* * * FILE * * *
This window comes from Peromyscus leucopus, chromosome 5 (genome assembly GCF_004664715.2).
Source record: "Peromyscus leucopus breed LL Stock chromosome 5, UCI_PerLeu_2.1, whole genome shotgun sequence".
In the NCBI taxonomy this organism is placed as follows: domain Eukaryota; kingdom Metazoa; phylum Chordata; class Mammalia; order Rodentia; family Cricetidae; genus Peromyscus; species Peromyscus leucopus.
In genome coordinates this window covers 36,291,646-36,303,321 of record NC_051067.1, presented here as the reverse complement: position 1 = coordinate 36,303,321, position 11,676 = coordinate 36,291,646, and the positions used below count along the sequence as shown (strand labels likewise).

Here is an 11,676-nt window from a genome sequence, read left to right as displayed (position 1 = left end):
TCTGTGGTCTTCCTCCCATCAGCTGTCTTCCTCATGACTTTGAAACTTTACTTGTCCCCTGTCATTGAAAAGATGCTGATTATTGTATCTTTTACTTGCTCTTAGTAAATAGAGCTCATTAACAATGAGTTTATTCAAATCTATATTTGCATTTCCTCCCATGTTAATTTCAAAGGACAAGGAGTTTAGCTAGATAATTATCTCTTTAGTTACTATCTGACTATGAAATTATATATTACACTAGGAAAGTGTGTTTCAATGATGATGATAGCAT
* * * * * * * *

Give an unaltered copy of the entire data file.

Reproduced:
This window comes from Peromyscus leucopus, chromosome 5 (genome assembly GCF_004664715.2).
Source record: "Peromyscus leucopus breed LL Stock chromosome 5, UCI_PerLeu_2.1, whole genome shotgun sequence".
In the NCBI taxonomy this organism is placed as follows: domain Eukaryota; kingdom Metazoa; phylum Chordata; class Mammalia; order Rodentia; family Cricetidae; genus Peromyscus; species Peromyscus leucopus.
In genome coordinates this window covers 36,291,646-36,303,321 of record NC_051067.1, presented here as the reverse complement: position 1 = coordinate 36,303,321, position 11,676 = coordinate 36,291,646, and the positions used below count along the sequence as shown (strand labels likewise).

Here is an 11,676-nt window from a genome sequence, read left to right as displayed (position 1 = left end):
TCTGTGGTCTTCCTCCCATCAGCTGTCTTCCTCATGACTTTGAAACTTTACTTGTCCCCTGTCATTGAAAAGATGCTGATTATTGTATCTTTTACTTGCTCTTAGTAAATAGAGCTCATTAACAATGAGTTTATTCAAATCTATATTTGCATTTCCTCCCATGTTAATTTCAAAGGACAAGGAGTTTAGCTAGATAATTATCTCTTTAGTTACTATCTGACTATGAAATTATATATTACACTAGGAAAGTGTGTTTCAATGATGATGATAGCAT